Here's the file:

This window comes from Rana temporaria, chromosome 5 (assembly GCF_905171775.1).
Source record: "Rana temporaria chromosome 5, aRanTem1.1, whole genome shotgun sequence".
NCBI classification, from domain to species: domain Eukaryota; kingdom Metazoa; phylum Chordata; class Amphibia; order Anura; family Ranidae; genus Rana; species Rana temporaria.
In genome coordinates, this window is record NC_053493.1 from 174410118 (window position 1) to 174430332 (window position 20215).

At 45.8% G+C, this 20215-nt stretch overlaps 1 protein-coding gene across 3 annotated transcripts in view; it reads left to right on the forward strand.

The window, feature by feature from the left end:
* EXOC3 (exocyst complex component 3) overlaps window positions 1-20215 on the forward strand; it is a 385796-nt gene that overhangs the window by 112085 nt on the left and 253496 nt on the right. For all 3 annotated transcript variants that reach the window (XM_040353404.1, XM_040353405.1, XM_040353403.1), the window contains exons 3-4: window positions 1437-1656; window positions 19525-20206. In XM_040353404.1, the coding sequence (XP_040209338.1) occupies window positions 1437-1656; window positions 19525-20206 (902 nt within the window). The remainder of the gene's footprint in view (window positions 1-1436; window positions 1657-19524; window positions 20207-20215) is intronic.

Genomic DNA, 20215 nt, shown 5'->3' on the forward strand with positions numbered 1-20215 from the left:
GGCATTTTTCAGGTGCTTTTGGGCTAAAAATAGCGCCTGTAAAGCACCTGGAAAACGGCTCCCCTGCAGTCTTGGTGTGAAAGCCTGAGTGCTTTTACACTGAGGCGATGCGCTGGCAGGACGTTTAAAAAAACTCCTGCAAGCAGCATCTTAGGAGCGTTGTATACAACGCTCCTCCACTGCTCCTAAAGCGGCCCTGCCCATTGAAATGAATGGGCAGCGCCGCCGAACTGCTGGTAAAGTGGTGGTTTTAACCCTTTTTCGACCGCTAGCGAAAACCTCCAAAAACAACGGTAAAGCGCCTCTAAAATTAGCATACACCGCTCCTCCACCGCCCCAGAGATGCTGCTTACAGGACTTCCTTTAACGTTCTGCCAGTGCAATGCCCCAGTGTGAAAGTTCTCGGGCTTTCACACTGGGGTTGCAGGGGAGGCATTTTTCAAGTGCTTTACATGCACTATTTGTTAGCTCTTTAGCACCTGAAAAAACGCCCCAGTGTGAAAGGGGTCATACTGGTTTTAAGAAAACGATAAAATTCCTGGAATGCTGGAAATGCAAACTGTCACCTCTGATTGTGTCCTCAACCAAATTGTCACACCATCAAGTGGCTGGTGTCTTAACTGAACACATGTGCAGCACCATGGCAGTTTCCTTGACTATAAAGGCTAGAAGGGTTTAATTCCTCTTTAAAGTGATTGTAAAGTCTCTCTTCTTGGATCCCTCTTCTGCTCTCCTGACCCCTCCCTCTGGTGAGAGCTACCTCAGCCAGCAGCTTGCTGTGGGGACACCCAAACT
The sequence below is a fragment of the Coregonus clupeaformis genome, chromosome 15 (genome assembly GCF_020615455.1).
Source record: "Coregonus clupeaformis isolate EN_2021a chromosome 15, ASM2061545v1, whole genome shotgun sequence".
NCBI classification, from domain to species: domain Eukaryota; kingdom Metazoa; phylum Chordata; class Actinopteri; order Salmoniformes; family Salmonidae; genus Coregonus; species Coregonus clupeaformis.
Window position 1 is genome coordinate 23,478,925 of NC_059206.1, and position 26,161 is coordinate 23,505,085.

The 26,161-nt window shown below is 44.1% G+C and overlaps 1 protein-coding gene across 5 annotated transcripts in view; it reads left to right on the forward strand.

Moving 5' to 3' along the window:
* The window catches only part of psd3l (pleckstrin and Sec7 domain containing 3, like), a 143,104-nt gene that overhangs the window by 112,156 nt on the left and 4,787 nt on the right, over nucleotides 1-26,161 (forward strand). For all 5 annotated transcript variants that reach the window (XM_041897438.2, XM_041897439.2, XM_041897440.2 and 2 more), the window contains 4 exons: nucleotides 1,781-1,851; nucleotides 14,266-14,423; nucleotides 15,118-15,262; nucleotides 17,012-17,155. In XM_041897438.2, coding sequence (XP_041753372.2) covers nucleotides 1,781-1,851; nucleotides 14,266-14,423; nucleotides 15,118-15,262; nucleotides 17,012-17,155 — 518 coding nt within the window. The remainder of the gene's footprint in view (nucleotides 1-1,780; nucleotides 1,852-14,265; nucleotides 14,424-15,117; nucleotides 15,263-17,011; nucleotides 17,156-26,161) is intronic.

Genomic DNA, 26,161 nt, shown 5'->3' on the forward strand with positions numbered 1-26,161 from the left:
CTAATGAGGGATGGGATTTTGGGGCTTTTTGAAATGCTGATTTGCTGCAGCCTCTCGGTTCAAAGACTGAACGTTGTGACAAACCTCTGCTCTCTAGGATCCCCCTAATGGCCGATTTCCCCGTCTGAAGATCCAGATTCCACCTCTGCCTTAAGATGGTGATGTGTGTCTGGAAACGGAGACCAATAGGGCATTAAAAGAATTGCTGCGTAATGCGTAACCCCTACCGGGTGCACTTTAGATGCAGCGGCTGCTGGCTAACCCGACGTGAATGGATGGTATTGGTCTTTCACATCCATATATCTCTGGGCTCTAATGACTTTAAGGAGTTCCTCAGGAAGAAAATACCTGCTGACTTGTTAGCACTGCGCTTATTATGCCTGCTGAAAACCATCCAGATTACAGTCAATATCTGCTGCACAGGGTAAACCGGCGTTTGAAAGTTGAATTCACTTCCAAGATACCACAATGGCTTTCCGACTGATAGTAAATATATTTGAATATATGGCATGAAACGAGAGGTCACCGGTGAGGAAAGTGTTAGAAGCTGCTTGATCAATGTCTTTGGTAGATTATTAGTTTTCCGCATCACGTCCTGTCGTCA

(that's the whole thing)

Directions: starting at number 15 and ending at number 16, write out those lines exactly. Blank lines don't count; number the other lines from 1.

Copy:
Moving 5' to 3' along the window:
* The window catches only part of psd3l (pleckstrin and Sec7 domain containing 3, like), a 143,104-nt gene that overhangs the window by 112,156 nt on the left and 4,787 nt on the right, over nucleotides 1-26,161 (forward strand). For all 5 annotated transcript variants that reach the window (XM_041897438.2, XM_041897439.2, XM_041897440.2 and 2 more), the window contains 4 exons: nucleotides 1,781-1,851; nucleotides 14,266-14,423; nucleotides 15,118-15,262; nucleotides 17,012-17,155. In XM_041897438.2, coding sequence (XP_041753372.2) covers nucleotides 1,781-1,851; nucleotides 14,266-14,423; nucleotides 15,118-15,262; nucleotides 17,012-17,155 — 518 coding nt within the window. The remainder of the gene's footprint in view (nucleotides 1-1,780; nucleotides 1,852-14,265; nucleotides 14,424-15,117; nucleotides 15,263-17,011; nucleotides 17,156-26,161) is intronic.